The decline in ESAT-6- and CFP-10-specific IFN-γ T cell responses ex vivo is consistent with the decline observed during treatment of active tuberculosis in other studies (15, 16, 17, 18, 33). However, in our study, which is the longest longitudinal study of Ag-specific T cells in tuberculosis to date, the decline in ESAT-6- and CFP-10-specific IFN-γ-secreting T cells was only statistically significant over 28 mo, whereas in previous studies the decline in ESAT-6- or CFP-10-specific IFN-γ-secreting T cells was significant over 6 or 12 mo using different statistical analyses (Table II) (16, 18, 33). An increase in IFN-γ secretion from cultured PBMCs during antituberculosis therapy has been observed in other studies (34, 35, 36, 37, 38) where IFN-γ was measured after several days in vitro culture. These results reflect IFN-γ derived from in vitro Ag-stimulated proliferating memory T cells. The increased IFN-γ production after treatment with these assays likely reflect the fact that Ag-specific lymphoproliferation is inhibited by the nonspecific immunosuppression associated with active, untreated tuberculosis (16). This readout is different from that of the direct ex vivo enumeration of IFN-γ-secreting T cells (18 h) as performed in this study (28, 39, 40, 41).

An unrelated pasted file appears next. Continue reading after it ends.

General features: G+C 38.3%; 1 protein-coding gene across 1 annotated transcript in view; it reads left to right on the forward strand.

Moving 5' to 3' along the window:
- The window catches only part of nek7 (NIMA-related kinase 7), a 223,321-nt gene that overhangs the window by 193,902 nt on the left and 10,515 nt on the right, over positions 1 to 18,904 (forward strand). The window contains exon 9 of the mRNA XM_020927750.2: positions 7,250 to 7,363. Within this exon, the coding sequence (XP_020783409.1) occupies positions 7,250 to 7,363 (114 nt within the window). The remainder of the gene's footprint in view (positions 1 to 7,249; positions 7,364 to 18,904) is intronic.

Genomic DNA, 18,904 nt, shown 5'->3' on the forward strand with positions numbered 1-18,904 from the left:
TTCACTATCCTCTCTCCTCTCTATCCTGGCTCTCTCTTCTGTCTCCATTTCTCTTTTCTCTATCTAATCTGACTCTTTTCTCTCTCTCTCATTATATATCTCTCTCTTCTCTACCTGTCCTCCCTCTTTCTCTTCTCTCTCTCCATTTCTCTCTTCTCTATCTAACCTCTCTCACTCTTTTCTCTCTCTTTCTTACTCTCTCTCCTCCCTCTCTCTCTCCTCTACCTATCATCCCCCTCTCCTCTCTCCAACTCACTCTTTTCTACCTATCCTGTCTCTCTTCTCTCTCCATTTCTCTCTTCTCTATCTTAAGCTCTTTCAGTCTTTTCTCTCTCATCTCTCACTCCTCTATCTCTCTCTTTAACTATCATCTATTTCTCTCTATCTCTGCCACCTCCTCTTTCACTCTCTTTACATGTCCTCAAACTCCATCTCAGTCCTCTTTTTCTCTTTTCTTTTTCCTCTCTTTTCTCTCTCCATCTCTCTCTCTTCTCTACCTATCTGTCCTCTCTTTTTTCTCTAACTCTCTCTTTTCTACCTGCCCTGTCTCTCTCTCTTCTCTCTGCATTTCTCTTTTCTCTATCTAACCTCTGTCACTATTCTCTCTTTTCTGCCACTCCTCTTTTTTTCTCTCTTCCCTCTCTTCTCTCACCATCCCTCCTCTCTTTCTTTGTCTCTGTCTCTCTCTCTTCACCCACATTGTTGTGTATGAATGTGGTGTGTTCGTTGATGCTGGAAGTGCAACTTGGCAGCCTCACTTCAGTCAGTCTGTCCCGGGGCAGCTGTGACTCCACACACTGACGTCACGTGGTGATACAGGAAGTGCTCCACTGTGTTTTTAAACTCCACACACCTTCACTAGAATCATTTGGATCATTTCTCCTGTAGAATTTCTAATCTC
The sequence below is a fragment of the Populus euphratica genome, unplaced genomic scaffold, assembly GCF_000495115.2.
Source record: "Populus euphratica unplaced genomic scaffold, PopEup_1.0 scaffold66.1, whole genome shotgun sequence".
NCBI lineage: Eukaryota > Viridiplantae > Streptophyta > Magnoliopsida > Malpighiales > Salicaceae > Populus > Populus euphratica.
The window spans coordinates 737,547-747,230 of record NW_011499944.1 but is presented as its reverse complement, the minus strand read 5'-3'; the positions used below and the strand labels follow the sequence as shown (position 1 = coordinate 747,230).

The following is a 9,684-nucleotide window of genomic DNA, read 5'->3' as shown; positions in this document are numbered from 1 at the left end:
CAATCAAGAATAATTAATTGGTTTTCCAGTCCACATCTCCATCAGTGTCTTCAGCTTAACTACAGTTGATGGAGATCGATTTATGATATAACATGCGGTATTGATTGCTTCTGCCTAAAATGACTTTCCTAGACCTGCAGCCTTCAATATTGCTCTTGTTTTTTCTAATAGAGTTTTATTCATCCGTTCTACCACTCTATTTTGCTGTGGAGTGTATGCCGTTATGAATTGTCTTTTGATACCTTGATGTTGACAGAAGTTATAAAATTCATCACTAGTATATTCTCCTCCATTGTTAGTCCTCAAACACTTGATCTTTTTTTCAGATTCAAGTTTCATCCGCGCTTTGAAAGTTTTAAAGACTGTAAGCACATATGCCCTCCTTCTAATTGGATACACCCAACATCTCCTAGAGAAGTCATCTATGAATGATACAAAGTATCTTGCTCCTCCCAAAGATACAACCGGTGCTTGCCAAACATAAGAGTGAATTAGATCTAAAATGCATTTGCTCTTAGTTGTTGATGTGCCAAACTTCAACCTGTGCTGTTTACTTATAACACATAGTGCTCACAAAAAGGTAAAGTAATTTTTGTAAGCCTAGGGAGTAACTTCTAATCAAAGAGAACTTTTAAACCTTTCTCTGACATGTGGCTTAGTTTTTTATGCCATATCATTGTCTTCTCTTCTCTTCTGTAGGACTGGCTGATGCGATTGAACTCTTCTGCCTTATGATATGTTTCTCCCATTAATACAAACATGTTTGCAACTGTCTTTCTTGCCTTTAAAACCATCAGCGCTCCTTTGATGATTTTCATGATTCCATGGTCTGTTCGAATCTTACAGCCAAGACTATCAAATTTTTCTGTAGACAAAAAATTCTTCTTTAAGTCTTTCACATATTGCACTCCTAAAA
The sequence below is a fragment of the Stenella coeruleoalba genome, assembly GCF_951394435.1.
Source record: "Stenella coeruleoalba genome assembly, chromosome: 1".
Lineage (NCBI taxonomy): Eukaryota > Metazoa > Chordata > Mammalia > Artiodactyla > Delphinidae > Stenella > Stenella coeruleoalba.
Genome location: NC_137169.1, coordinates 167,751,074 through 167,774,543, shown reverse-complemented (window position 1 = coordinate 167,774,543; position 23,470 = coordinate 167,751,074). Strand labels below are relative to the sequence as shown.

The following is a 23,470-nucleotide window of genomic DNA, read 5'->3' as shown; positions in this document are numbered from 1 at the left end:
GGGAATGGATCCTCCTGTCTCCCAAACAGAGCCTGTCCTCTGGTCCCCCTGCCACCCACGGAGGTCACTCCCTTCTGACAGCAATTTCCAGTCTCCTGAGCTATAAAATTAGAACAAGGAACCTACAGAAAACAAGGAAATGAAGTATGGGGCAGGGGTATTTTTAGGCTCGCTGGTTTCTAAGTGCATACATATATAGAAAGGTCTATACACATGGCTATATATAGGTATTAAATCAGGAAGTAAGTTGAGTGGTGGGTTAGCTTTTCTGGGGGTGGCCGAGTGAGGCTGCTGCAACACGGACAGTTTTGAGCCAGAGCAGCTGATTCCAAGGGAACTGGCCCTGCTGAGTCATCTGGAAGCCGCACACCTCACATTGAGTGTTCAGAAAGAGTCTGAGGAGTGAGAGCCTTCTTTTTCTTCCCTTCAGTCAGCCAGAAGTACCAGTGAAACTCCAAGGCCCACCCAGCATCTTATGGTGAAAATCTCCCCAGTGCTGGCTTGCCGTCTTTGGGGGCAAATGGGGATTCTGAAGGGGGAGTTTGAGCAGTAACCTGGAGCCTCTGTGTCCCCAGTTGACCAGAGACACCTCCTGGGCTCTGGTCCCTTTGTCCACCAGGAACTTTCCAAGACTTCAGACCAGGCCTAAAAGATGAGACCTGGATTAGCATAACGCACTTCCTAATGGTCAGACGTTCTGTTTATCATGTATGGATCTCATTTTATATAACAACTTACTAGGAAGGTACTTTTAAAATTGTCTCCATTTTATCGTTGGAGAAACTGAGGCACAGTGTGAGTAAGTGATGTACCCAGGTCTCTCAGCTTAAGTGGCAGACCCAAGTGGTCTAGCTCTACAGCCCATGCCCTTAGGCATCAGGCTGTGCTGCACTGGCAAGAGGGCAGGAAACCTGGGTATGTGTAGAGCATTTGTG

Harari et al. (8) showed that functional T cell heterogeneity is associated with changes in HIV Ag load, and we have now demonstrated that functional T cell heterogeneity is also associated with changes in M. tuberculosis Ag load. In active disease IFN-γ is secreted from two functional subsets of IFN-γ-only and IFN-γ/IL-2 dual secreting T cells, whereas after treatment IFN-γ is predominantly secreted from one subset of IFN-γ/IL-2 dual secreting T cells. These observations would not have been possible from the IFN-γ and IL-2 ELISPOT assays alone. It is possible that IFN-γ/IL-2 functional profiles might correlate with specific clinical parameters such as disease severity or the anatomical site of the disease. However, the small number of patients within each clinical subgroup precluded statistically meaningful comparisons, which would require a larger study population. Although our data are from cases of active tuberculosis not paired with follow-up samples, the demographic and clinical characteristics of the untreated patients and the patients tested during and after treatment were similar.